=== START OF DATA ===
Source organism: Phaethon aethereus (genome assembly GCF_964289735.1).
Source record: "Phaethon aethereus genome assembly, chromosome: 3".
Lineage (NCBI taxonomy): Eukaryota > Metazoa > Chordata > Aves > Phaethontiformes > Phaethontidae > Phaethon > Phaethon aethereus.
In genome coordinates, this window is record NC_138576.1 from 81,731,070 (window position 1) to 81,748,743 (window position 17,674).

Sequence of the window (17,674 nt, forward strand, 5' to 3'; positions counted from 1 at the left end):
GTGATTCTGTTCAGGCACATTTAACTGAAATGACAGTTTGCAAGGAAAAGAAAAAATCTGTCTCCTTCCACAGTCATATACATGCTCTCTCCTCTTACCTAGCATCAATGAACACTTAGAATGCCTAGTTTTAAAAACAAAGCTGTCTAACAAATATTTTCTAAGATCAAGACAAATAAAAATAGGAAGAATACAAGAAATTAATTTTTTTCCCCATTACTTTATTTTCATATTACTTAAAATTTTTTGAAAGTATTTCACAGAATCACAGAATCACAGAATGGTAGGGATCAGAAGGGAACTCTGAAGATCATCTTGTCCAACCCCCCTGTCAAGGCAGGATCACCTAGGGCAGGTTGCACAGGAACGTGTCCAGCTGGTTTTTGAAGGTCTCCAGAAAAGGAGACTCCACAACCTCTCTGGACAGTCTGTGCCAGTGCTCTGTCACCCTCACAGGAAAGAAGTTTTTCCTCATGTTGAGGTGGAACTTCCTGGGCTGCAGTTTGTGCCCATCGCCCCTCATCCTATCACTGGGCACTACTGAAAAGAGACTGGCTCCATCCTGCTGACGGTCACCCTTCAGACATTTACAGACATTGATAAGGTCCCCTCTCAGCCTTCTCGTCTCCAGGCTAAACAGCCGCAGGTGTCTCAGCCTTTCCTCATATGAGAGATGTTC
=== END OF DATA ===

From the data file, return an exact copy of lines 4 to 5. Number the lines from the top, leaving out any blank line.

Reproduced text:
In genome coordinates, this window is record NC_138576.1 from 81,731,070 (window position 1) to 81,748,743 (window position 17,674).

Sequence of the window (17,674 nt, forward strand, 5' to 3'; positions counted from 1 at the left end):